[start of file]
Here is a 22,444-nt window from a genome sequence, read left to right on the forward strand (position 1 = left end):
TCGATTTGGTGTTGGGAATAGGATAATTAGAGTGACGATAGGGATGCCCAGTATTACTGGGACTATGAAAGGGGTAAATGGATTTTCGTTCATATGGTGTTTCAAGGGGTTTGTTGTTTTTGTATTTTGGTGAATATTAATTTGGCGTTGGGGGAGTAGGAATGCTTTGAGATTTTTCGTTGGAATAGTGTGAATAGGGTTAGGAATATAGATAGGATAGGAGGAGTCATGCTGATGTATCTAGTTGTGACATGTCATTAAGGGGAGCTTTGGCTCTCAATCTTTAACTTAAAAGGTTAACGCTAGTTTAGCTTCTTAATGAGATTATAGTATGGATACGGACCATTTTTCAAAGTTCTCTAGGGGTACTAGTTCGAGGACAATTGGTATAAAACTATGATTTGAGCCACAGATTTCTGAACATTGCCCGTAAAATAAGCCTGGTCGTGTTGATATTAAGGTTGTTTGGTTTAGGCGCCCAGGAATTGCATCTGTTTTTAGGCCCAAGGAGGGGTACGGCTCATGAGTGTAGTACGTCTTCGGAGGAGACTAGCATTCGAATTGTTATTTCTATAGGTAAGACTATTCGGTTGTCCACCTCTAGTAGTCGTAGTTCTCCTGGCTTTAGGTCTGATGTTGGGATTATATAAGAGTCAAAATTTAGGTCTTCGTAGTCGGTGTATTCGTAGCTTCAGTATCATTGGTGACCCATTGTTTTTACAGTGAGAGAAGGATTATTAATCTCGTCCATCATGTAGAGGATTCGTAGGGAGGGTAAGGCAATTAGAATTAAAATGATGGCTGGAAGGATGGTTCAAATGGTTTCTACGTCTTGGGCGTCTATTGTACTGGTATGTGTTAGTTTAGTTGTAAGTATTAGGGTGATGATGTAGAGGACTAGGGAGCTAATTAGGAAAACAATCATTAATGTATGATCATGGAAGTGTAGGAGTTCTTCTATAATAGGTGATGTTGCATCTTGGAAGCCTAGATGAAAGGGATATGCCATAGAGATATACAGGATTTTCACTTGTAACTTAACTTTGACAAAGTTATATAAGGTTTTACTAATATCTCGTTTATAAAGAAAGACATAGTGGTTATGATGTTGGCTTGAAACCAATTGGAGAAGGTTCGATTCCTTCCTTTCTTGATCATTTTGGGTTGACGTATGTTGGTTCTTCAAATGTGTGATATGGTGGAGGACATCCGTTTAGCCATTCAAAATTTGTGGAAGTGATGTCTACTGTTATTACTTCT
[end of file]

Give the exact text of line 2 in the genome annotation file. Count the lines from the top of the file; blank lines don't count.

TCGATTTGGTGTTGGGAATAGGATAATTAGAGTGACGATAGGGATGCCCAGTATTACTGGGACTATGAAAGGGGTAAATGGATTTTCGTTCATATGGTGTTTCAAGGGGTTTGTTGTTTTTGTATTTTGGTGAATATTAATTTGGCGTTGGGGGAGTAGGAATGCTTTGAGATTTTTCGTTGGAATAGTGTGAATAGGGTTAGGAATATAGATAGGATAGGAGGAGTCATGCTGATGTATCTAGTTGTGACATGTCATTAAGGGGAGCTTTGGCTCTCAATCTTTAACTTAAAAGGTTAACGCTAGTTTAGCTTCTTAATGAGATTATAGTATGGATACGGACCATTTTTCAAAGTTCTCTAGGGGTACTAGTTCGAGGACAATTGGTATAAAACTATGATTTGAGCCACAGATTTCTGAACATTGCCCGTAAAATAAGCCTGGTCGTGTTGATATTAAGGTTGTTTGGTTTAGGCGCCCAGGAATTGCATCTGTTTTTAGGCCCAAGGAGGGGTACGGCTCATGAGTGTAGTACGTCTTCGGAGGAGACTAGCATTCGAATTGTTATTTCTATAGGTAAGACTATTCGGTTGTCCACCTCTAGTAGTCGTAGTTCTCCTGGCTTTAGGTCTGATGTTGGGATTATATAAGAGTCAAAATTTAGGTCTTCGTAGTCGGTGTATTCGTAGCTTCAGTATCATTGGTGACCCATTGTTTTTACAGTGAGAGAAGGATTATTAATCTCGTCCATCATGTAGAGGATTCGTAGGGAGGGTAAGGCAATTAGAATTAAAATGATGGCTGGAAGGATGGTTCAAATGGTTTCTACGTCTTGGGCGTCTATTGTACTGGTATGTGTTAGTTTAGTTGTAAGTATTAGGGTGATGATGTAGAGGACTAGGGAGCTAATTAGGAAAACAATCATTAATGTATGATCATGGAAGTGTAGGAGTTCTTCTATAATAGGTGATGTTGCATCTTGGAAGCCTAGATGAAAGGGATATGCCATAGAGATATACAGGATTTTCACTTGTAACTTAACTTTGACAAAGTTATATAAGGTTTTACTAATATCTCGTTTATAAAGAAAGACATAGTGGTTATGATGTTGGCTTGAAACCAATTGGAGAAGGTTCGATTCCTTCCTTTCTTGATCATTTTGGGTTGACGTATGTTGGTTCTTCAAATGTGTGATATGGTGGAGGACATCCGTTTAGCCATTCAAAATTTGTGGAAGTGATGTCTACTGTTATTACTTCT